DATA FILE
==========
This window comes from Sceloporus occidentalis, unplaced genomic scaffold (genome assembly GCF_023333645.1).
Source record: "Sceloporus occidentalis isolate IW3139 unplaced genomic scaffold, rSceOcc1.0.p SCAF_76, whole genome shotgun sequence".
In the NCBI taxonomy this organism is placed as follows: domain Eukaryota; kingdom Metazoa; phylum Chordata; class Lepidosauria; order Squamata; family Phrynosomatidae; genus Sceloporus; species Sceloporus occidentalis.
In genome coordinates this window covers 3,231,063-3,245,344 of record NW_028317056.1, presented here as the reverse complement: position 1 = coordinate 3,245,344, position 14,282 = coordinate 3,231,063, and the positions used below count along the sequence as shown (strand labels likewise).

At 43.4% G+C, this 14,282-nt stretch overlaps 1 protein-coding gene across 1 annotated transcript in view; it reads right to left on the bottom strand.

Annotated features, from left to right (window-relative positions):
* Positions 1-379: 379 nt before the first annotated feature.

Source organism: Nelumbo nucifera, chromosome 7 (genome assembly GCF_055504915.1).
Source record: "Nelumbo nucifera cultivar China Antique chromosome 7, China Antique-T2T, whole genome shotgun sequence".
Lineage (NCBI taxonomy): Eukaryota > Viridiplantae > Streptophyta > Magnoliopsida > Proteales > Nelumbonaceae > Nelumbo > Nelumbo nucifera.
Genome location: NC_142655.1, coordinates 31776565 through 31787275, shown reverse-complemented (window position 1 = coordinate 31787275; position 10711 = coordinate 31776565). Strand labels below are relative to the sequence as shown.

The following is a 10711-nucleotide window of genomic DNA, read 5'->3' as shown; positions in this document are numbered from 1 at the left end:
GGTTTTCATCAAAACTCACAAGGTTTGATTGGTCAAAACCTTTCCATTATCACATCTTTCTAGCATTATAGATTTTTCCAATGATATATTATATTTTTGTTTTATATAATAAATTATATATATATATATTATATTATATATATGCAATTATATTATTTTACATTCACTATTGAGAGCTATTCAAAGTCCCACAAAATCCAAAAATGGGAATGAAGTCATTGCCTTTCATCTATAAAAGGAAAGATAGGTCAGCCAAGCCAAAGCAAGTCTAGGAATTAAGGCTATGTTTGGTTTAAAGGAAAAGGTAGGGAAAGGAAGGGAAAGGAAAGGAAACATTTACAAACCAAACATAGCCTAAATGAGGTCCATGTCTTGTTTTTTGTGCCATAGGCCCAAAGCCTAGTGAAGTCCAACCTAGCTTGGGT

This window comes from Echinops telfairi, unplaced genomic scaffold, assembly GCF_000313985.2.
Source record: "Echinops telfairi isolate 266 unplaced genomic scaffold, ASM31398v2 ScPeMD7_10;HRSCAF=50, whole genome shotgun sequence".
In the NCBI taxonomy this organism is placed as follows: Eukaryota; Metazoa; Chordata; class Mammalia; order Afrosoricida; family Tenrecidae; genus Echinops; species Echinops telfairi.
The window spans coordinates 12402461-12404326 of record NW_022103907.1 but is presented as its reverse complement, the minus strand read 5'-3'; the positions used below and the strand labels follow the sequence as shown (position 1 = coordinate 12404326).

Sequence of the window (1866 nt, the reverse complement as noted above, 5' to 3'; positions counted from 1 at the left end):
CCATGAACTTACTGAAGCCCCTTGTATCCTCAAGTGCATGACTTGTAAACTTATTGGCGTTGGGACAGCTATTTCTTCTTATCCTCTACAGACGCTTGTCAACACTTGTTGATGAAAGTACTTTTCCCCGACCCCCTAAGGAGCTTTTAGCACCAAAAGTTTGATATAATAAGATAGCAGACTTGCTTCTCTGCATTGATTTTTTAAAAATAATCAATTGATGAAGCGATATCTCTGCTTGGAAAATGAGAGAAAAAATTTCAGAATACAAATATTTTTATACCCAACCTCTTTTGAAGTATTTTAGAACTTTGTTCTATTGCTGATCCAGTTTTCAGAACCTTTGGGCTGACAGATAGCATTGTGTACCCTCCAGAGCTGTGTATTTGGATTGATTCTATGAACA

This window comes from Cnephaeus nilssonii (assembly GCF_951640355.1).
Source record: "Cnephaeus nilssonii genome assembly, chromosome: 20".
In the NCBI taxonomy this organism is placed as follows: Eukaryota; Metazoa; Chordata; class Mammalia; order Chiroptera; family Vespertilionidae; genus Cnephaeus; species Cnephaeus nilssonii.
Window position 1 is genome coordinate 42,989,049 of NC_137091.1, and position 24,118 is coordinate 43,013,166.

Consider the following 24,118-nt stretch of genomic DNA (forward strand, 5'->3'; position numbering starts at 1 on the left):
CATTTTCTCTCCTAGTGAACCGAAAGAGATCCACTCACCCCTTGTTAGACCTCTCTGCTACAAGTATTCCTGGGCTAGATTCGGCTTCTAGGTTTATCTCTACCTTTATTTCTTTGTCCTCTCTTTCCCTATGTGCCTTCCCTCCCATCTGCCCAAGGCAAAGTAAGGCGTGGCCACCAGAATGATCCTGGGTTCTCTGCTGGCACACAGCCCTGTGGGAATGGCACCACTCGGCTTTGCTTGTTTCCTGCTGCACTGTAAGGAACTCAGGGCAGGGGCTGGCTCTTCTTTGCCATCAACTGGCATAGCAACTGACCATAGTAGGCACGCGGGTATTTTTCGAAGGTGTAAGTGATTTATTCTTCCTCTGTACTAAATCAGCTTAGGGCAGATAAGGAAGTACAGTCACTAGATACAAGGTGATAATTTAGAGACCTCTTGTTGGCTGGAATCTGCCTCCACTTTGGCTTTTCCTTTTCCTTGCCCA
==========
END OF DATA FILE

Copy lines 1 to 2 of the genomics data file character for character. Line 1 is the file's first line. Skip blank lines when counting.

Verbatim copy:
This window comes from Sceloporus occidentalis, unplaced genomic scaffold (genome assembly GCF_023333645.1).
Source record: "Sceloporus occidentalis isolate IW3139 unplaced genomic scaffold, rSceOcc1.0.p SCAF_76, whole genome shotgun sequence".